Mitchell, who has been MEC for transport since 2021, had a baptism of fire. He has had to take on the taxi industry during deadly taxi wars and strikes.
Winde said he “has already adopted a courageous, hands-on approach to addressing some of the challenges that we face in this sector”.
“Our focus on mobility will go much further, however, by establishing the partnerships and strategies that are needed to fix what is broken so that people can get to work, to school and to family safely through an affordable and reliable public transport system. It will also oversee our provincial traffic operations, using new technology to keep our road users safe.”
Winde said Maynier had “championed efforts to remove barriers to growth as well as supported small businesses during the Covid-19 pandemic” during his time as MEC for finance and economic opportunities.
“He, therefore, has a first-hand understanding of the major unemployment challenge that our country faces, especially among our youth, as well as the serious fiscal challenges that impact our core mandates, including education.
“We believe strongly that skills development through a quality education system is a fundamental way to solve our country’s youth unemployment problem and so David’s passion for job creation, skills development and innovation, as well as his commitment to excellence and his ability to work with partners outside government, will add new momentum to this important core mandate.”
Wenger, who takes over from Maynier, was a standing committee chairperson in the legislature.
“She has an excellent grasp of policy and as chair of the ad hoc committee on Covid-19 understands the impact the pandemic has had on the economy. She has the energy, the integrity and the passion for innovation that is needed to lead a jobs recovery in the Western Cape while ensuring that we maintain our excellent record of good governance and sound financial management,” Winde said.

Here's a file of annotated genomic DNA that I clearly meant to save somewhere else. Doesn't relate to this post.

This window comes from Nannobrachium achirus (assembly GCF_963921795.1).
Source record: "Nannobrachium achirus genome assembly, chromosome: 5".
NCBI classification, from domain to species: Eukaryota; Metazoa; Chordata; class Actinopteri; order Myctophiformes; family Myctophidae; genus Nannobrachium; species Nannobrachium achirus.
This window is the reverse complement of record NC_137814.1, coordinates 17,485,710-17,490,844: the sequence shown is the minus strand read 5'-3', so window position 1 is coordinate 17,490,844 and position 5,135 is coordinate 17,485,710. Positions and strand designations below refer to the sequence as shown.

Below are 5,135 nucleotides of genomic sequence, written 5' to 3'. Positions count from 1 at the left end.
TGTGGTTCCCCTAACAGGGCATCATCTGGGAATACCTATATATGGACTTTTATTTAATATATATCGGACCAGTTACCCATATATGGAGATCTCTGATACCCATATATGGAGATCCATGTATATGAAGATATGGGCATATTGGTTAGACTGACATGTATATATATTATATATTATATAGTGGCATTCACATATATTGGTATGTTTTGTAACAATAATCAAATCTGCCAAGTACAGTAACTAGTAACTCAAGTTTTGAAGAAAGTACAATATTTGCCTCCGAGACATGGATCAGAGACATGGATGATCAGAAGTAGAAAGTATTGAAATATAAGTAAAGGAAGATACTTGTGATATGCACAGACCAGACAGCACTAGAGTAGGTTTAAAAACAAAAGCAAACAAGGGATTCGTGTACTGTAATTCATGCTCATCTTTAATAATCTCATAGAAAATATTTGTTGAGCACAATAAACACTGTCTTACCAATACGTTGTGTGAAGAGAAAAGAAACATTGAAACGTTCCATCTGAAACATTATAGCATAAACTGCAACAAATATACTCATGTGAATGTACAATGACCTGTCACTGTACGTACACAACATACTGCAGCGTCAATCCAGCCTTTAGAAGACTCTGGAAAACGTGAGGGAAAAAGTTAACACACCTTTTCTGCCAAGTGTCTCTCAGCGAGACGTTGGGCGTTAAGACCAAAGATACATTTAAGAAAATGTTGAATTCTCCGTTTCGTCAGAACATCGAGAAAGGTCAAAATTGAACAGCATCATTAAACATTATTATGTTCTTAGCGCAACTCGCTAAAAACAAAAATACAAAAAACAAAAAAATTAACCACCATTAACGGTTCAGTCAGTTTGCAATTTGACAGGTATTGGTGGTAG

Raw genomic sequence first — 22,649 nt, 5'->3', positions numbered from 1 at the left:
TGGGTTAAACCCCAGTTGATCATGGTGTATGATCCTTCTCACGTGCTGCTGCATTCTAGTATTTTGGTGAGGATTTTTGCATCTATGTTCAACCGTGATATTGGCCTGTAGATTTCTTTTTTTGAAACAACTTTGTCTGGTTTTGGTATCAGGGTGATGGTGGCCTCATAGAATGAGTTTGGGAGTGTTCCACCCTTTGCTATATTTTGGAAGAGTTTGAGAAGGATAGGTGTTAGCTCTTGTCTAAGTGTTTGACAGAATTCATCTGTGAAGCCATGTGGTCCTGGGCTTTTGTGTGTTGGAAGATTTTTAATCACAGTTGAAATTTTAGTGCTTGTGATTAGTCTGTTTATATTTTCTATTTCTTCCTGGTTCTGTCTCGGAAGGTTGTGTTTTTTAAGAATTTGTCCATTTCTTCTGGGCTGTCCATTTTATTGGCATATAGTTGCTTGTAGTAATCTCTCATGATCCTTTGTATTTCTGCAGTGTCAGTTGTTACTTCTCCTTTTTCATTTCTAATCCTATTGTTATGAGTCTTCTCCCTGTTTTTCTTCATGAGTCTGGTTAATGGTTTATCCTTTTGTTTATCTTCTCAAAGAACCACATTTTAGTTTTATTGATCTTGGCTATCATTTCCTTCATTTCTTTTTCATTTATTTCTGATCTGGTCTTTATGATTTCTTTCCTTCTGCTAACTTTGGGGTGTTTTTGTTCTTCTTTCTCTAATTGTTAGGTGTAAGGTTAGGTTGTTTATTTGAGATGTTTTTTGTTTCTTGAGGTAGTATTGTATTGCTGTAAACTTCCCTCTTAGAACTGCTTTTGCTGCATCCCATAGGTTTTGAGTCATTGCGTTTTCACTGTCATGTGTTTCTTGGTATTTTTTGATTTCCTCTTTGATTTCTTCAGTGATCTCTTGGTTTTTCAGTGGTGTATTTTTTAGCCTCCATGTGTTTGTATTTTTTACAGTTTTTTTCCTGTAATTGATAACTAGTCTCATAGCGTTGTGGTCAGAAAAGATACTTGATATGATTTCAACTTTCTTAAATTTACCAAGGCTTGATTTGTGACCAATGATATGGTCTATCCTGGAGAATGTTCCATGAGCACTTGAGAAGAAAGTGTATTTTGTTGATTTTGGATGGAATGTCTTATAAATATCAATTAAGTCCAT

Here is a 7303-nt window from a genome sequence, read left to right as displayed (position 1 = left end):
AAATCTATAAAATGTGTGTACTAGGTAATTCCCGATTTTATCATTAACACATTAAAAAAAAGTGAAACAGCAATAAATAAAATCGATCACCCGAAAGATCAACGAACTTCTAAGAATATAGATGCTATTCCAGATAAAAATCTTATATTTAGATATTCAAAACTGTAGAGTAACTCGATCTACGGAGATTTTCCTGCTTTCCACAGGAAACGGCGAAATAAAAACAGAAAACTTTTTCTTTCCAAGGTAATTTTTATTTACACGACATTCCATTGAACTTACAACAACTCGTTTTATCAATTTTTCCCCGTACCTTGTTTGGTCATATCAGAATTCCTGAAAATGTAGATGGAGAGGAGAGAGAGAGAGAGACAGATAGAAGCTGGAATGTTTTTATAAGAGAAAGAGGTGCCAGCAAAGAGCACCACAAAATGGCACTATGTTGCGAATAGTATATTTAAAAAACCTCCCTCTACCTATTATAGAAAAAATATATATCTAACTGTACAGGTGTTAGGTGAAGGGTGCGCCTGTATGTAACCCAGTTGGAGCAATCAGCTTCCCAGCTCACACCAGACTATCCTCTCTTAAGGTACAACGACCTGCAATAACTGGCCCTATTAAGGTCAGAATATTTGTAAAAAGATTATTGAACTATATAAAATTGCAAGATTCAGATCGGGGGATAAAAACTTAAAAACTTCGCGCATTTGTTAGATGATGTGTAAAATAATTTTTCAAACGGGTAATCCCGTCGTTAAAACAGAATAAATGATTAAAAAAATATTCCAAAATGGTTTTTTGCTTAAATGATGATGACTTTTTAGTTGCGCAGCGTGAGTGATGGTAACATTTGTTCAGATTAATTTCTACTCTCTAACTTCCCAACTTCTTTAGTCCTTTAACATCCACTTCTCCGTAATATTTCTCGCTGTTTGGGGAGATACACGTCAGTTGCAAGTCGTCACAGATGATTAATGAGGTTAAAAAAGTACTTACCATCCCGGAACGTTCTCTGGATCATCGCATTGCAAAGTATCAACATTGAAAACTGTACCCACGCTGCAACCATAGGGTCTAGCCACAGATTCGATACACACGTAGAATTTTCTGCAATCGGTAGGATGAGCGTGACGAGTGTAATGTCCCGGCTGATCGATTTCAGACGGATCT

“Mireille will look to facilitate private sector-led growth by focusing on the ease of doing business and through cutting red tape, ensuring energy resilience and unlocking barriers to trade and investment in the province.”
Allen, who replaces Fritz, served on the standing committee on community safety, cultural affairs and sport in the legislature.
Winde said Allen had developed a detailed knowledge of this portfolio and the challenges faced in improving safety through his oversight of the department of community safety.
“Like Mireille, Reagan also joins our [executive] for the first timeas the newly appointed MEC of community safety and police oversight. He will begin in this role imminently,” said Winde.
“Reagan has demonstrated through this role that he has the energy required to take the police oversight function of this portfolio to the next level, especially the lack of policing resources in our poorest communities.
“He also has the personality and approach that will maintain and build on partnerships with important stakeholders including communities and the SAPS.
“In addition to our ramped-up focus on constructive police oversight, we will continue to implement the Western Cape’s safety plan, which aims to halve the murder rate by 2029.
“With over 1000 Leap (law enforcement and advancement programme) officers already launched and the imminent establishment of the violence prevention unit in our department of health and wellness, Reagan will play a key role in taking this plan to the next level.”